Split it Open Just to Count the Pieces by Ilse Bendorf
One might consider that identification is always an ambivalent process.
Call me tumblefish, rip-roar, pocket of light,
haberdash and milkman, velveteen and silverbreath,
your bitch, your little brother, Ponderosa pine,
almanac and crabshack and dandelion weed. Call me
babyface, kidege—little bird or little plane—thorn of rose
and loaded gun, a pile of walnut shells. Egg whites
and sandpaper, crown of Gabriel, hand-rolled sea,
call me cobblestone and half-pint, your Spanish
red-brick empire. Call me panic and Orion, Pinocchio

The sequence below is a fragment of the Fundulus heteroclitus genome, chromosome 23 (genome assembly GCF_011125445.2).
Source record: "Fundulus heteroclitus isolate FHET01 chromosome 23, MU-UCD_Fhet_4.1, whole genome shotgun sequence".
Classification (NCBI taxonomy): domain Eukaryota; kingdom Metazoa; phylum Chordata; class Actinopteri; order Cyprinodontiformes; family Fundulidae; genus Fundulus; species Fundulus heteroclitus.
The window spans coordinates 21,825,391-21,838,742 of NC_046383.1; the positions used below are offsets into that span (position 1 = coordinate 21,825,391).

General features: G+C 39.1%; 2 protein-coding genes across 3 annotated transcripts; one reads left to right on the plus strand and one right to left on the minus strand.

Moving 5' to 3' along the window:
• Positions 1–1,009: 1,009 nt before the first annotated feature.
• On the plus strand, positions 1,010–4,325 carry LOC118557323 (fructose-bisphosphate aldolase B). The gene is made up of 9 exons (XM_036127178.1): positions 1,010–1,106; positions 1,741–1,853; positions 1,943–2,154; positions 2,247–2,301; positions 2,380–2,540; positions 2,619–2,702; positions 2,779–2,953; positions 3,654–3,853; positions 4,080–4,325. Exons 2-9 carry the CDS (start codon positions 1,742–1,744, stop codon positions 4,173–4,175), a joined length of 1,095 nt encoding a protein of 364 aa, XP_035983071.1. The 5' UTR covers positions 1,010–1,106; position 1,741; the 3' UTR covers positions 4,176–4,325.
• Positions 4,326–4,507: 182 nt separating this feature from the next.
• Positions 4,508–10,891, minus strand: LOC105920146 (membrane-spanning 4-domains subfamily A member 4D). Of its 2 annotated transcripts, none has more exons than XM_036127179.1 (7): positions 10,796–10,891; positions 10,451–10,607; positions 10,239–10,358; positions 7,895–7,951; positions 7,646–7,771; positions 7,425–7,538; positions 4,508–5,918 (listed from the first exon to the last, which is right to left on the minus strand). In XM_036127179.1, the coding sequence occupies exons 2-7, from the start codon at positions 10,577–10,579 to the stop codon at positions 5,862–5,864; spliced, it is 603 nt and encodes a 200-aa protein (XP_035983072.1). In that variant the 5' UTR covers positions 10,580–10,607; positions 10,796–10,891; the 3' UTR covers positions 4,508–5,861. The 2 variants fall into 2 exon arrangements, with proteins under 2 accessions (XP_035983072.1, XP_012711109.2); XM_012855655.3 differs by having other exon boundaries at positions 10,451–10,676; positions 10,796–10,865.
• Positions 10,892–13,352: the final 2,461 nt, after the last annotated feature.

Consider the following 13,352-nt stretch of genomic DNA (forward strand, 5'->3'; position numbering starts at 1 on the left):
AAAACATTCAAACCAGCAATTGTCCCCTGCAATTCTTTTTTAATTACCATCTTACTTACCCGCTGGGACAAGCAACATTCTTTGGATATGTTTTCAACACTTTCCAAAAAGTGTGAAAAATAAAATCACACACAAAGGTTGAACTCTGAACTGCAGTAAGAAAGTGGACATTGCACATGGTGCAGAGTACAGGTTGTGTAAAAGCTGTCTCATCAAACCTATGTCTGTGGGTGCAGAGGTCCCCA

and buttercream. Saltlick, shooting star, August peach
and hurricane. Call me giddyup and Tarzan, riot boy
and monk, flavor-trip and soldier and departure.
Call me Eiffel Tower, arrondissement, le garçon,
call me the cigarette tossed near the leak
of gasoline. Call me and tell me that Paris is on fire at last,
that the queens of Harlem can have their operations
and their washing machines. Call me seamless,
call me sir. Call me tomorrow’s inevitable sunrise.
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